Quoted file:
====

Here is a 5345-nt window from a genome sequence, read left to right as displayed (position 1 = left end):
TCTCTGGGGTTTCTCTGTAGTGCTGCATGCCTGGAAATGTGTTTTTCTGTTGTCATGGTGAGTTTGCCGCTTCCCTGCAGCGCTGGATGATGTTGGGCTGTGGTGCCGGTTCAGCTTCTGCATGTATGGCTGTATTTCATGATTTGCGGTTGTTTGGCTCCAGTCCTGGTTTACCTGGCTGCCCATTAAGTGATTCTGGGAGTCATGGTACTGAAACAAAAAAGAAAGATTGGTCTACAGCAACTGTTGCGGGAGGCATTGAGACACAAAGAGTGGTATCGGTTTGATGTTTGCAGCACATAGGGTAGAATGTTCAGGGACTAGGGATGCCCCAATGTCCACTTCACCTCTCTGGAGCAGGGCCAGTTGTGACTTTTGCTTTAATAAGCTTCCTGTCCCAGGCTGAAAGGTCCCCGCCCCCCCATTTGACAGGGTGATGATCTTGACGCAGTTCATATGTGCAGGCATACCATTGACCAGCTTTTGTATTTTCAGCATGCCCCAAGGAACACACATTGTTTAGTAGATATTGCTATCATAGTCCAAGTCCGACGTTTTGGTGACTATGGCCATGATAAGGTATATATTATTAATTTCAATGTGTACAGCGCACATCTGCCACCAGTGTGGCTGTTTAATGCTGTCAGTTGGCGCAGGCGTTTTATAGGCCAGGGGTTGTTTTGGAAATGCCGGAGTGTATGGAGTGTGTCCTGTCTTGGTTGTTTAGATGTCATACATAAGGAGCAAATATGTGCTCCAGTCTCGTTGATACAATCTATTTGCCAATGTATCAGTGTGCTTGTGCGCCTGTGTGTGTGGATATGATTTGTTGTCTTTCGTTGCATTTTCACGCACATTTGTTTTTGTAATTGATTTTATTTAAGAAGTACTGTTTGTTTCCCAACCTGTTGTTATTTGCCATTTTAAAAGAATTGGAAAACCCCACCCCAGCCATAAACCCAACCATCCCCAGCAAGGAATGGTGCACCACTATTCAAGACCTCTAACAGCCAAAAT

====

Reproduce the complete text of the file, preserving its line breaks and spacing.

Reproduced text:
Here is a 5345-nt window from a genome sequence, read left to right as displayed (position 1 = left end):
TCTCTGGGGTTTCTCTGTAGTGCTGCATGCCTGGAAATGTGTTTTTCTGTTGTCATGGTGAGTTTGCCGCTTCCCTGCAGCGCTGGATGATGTTGGGCTGTGGTGCCGGTTCAGCTTCTGCATGTATGGCTGTATTTCATGATTTGCGGTTGTTTGGCTCCAGTCCTGGTTTACCTGGCTGCCCATTAAGTGATTCTGGGAGTCATGGTACTGAAACAAAAAAGAAAGATTGGTCTACAGCAACTGTTGCGGGAGGCATTGAGACACAAAGAGTGGTATCGGTTTGATGTTTGCAGCACATAGGGTAGAATGTTCAGGGACTAGGGATGCCCCAATGTCCACTTCACCTCTCTGGAGCAGGGCCAGTTGTGACTTTTGCTTTAATAAGCTTCCTGTCCCAGGCTGAAAGGTCCCCGCCCCCCCATTTGACAGGGTGATGATCTTGACGCAGTTCATATGTGCAGGCATACCATTGACCAGCTTTTGTATTTTCAGCATGCCCCAAGGAACACACATTGTTTAGTAGATATTGCTATCATAGTCCAAGTCCGACGTTTTGGTGACTATGGCCATGATAAGGTATATATTATTAATTTCAATGTGTACAGCGCACATCTGCCACCAGTGTGGCTGTTTAATGCTGTCAGTTGGCGCAGGCGTTTTATAGGCCAGGGGTTGTTTTGGAAATGCCGGAGTGTATGGAGTGTGTCCTGTCTTGGTTGTTTAGATGTCATACATAAGGAGCAAATATGTGCTCCAGTCTCGTTGATACAATCTATTTGCCAATGTATCAGTGTGCTTGTGCGCCTGTGTGTGTGGATATGATTTGTTGTCTTTCGTTGCATTTTCACGCACATTTGTTTTTGTAATTGATTTTATTTAAGAAGTACTGTTTGTTTCCCAACCTGTTGTTATTTGCCATTTTAAAAGAATTGGAAAACCCCACCCCAGCCATAAACCCAACCATCCCCAGCAAGGAATGGTGCACCACTATTCAAGACCTCTAACAGCCAAAAT